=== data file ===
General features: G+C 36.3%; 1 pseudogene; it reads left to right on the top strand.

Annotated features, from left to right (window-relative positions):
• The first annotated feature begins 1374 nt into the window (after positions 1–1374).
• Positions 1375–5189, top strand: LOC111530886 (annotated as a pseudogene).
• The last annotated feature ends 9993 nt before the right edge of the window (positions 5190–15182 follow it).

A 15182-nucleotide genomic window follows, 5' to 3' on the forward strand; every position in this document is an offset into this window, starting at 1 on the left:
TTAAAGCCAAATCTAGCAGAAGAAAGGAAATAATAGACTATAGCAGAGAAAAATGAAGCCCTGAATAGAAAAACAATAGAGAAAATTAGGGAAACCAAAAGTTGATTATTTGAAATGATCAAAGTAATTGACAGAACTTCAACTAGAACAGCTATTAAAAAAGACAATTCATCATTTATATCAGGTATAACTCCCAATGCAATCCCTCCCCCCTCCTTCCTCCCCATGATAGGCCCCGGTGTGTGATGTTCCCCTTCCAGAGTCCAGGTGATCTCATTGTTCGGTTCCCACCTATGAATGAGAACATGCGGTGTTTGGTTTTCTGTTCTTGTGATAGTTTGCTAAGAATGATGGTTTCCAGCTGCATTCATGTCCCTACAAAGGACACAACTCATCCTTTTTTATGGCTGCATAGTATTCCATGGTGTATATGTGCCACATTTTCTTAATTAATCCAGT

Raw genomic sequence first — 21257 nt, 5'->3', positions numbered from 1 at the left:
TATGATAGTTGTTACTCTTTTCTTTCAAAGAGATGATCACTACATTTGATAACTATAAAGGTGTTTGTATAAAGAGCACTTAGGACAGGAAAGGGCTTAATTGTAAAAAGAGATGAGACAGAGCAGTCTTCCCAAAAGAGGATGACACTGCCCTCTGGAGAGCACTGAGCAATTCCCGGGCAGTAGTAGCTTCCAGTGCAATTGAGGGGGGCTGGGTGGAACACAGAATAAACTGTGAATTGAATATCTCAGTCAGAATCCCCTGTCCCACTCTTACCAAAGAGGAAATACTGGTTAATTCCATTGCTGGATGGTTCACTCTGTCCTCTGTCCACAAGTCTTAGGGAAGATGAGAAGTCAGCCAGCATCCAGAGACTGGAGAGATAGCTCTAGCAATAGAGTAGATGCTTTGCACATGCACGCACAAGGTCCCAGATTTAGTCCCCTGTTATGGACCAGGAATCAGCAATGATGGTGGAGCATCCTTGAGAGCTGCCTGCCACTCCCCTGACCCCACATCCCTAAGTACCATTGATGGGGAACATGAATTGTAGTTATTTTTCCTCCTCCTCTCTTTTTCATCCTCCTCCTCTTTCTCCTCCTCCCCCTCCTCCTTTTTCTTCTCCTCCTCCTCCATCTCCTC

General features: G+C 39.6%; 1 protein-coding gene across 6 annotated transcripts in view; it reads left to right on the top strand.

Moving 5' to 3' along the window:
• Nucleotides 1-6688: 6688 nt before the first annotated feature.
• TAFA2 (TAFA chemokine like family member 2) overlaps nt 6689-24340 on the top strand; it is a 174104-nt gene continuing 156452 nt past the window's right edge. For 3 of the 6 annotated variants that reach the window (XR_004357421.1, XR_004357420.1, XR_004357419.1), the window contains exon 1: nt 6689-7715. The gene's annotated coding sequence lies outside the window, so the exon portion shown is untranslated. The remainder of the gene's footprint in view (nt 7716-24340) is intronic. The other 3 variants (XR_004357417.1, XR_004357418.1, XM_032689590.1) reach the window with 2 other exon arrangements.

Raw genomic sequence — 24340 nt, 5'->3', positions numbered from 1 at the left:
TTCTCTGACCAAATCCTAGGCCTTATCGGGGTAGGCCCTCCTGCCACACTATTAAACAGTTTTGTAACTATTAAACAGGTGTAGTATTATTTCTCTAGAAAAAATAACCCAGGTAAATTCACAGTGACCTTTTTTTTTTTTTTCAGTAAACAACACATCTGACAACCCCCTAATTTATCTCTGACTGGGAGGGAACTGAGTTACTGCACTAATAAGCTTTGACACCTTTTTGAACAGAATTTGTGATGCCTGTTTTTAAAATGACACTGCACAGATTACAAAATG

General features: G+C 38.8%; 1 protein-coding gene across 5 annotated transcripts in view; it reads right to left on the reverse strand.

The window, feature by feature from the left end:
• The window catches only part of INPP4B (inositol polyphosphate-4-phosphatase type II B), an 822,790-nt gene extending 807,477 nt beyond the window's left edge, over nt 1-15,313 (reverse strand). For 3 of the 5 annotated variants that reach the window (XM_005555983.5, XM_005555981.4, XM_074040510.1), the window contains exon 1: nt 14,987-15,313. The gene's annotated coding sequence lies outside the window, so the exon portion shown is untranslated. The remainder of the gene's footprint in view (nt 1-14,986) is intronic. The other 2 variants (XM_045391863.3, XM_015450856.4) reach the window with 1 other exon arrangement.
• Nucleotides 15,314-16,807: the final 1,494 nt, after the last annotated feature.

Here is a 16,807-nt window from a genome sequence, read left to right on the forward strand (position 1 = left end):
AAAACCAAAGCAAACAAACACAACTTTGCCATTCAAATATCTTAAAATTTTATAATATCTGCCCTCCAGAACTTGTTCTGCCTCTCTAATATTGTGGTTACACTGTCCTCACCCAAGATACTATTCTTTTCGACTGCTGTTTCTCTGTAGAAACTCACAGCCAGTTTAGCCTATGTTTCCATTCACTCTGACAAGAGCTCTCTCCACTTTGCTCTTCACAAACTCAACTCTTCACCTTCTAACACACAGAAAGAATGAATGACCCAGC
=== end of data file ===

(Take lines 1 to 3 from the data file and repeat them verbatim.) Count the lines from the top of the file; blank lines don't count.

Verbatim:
General features: G+C 36.3%; 1 pseudogene; it reads left to right on the top strand.

Annotated features, from left to right (window-relative positions):
• The first annotated feature begins 1374 nt into the window (after positions 1–1374).